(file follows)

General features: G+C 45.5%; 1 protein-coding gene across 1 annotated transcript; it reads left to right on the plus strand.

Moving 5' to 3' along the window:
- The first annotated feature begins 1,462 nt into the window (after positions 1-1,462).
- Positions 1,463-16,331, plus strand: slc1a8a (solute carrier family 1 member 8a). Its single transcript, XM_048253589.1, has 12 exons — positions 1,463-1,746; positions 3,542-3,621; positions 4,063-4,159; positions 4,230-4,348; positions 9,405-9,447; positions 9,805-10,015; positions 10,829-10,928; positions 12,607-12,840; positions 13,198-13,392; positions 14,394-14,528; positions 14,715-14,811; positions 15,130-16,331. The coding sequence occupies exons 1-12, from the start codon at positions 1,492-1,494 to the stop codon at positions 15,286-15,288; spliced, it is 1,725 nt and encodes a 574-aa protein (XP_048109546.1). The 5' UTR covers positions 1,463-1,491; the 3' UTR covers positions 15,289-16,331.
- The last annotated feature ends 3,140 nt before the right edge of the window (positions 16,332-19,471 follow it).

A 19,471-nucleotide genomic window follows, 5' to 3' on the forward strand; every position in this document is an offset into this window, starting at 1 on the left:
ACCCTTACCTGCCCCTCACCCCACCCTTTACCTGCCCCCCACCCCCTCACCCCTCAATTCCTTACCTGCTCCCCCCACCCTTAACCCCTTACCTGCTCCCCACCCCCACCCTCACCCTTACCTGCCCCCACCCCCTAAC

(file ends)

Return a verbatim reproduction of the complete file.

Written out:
General features: G+C 45.5%; 1 protein-coding gene across 1 annotated transcript; it reads left to right on the plus strand.

Moving 5' to 3' along the window:
- The first annotated feature begins 1,462 nt into the window (after positions 1-1,462).
- Positions 1,463-16,331, plus strand: slc1a8a (solute carrier family 1 member 8a). Its single transcript, XM_048253589.1, has 12 exons — positions 1,463-1,746; positions 3,542-3,621; positions 4,063-4,159; positions 4,230-4,348; positions 9,405-9,447; positions 9,805-10,015; positions 10,829-10,928; positions 12,607-12,840; positions 13,198-13,392; positions 14,394-14,528; positions 14,715-14,811; positions 15,130-16,331. The coding sequence occupies exons 1-12, from the start codon at positions 1,492-1,494 to the stop codon at positions 15,286-15,288; spliced, it is 1,725 nt and encodes a 574-aa protein (XP_048109546.1). The 5' UTR covers positions 1,463-1,491; the 3' UTR covers positions 15,289-16,331.
- The last annotated feature ends 3,140 nt before the right edge of the window (positions 16,332-19,471 follow it).

A 19,471-nucleotide genomic window follows, 5' to 3' on the forward strand; every position in this document is an offset into this window, starting at 1 on the left:
ACCCTTACCTGCCCCTCACCCCACCCTTTACCTGCCCCCCACCCCCTCACCCCTCAATTCCTTACCTGCTCCCCCCACCCTTAACCCCTTACCTGCTCCCCACCCCCACCCTCACCCTTACCTGCCCCCACCCCCTAAC